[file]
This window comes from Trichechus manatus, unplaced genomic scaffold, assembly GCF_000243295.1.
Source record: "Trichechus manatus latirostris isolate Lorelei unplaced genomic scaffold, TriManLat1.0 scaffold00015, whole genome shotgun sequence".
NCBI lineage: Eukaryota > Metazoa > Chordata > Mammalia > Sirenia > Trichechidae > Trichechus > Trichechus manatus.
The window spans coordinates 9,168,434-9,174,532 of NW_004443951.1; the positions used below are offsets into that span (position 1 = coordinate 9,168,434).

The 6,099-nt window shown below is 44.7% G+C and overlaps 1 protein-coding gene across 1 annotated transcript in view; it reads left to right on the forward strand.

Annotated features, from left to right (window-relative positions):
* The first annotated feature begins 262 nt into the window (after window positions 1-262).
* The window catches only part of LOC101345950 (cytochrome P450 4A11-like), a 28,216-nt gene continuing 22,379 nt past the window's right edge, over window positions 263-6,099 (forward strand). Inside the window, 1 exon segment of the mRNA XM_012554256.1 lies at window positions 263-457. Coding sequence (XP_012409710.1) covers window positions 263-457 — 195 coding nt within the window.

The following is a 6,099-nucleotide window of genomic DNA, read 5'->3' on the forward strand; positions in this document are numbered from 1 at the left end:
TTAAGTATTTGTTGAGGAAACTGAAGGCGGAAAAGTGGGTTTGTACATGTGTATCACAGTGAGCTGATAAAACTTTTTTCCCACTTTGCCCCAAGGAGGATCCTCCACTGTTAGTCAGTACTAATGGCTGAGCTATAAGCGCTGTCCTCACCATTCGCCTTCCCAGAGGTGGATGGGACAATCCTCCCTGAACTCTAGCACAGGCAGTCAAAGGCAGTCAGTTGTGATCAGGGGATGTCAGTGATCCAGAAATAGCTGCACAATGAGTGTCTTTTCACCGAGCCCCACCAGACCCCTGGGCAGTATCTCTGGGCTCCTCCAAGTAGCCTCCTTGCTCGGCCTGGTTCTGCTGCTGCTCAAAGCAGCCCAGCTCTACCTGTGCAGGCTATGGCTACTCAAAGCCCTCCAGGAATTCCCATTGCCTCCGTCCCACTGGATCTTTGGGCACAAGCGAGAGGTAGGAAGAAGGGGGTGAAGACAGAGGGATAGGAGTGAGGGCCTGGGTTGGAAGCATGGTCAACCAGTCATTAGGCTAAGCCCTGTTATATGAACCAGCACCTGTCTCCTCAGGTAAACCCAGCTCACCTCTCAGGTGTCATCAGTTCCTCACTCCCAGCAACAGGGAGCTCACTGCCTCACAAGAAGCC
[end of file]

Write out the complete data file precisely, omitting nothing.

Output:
This window comes from Trichechus manatus, unplaced genomic scaffold, assembly GCF_000243295.1.
Source record: "Trichechus manatus latirostris isolate Lorelei unplaced genomic scaffold, TriManLat1.0 scaffold00015, whole genome shotgun sequence".
NCBI lineage: Eukaryota > Metazoa > Chordata > Mammalia > Sirenia > Trichechidae > Trichechus > Trichechus manatus.
The window spans coordinates 9,168,434-9,174,532 of NW_004443951.1; the positions used below are offsets into that span (position 1 = coordinate 9,168,434).

The 6,099-nt window shown below is 44.7% G+C and overlaps 1 protein-coding gene across 1 annotated transcript in view; it reads left to right on the forward strand.

Annotated features, from left to right (window-relative positions):
* The first annotated feature begins 262 nt into the window (after window positions 1-262).
* The window catches only part of LOC101345950 (cytochrome P450 4A11-like), a 28,216-nt gene continuing 22,379 nt past the window's right edge, over window positions 263-6,099 (forward strand). Inside the window, 1 exon segment of the mRNA XM_012554256.1 lies at window positions 263-457. Coding sequence (XP_012409710.1) covers window positions 263-457 — 195 coding nt within the window.

The following is a 6,099-nucleotide window of genomic DNA, read 5'->3' on the forward strand; positions in this document are numbered from 1 at the left end:
TTAAGTATTTGTTGAGGAAACTGAAGGCGGAAAAGTGGGTTTGTACATGTGTATCACAGTGAGCTGATAAAACTTTTTTCCCACTTTGCCCCAAGGAGGATCCTCCACTGTTAGTCAGTACTAATGGCTGAGCTATAAGCGCTGTCCTCACCATTCGCCTTCCCAGAGGTGGATGGGACAATCCTCCCTGAACTCTAGCACAGGCAGTCAAAGGCAGTCAGTTGTGATCAGGGGATGTCAGTGATCCAGAAATAGCTGCACAATGAGTGTCTTTTCACCGAGCCCCACCAGACCCCTGGGCAGTATCTCTGGGCTCCTCCAAGTAGCCTCCTTGCTCGGCCTGGTTCTGCTGCTGCTCAAAGCAGCCCAGCTCTACCTGTGCAGGCTATGGCTACTCAAAGCCCTCCAGGAATTCCCATTGCCTCCGTCCCACTGGATCTTTGGGCACAAGCGAGAGGTAGGAAGAAGGGGGTGAAGACAGAGGGATAGGAGTGAGGGCCTGGGTTGGAAGCATGGTCAACCAGTCATTAGGCTAAGCCCTGTTATATGAACCAGCACCTGTCTCCTCAGGTAAACCCAGCTCACCTCTCAGGTGTCATCAGTTCCTCACTCCCAGCAACAGGGAGCTCACTGCCTCACAAGAAGCC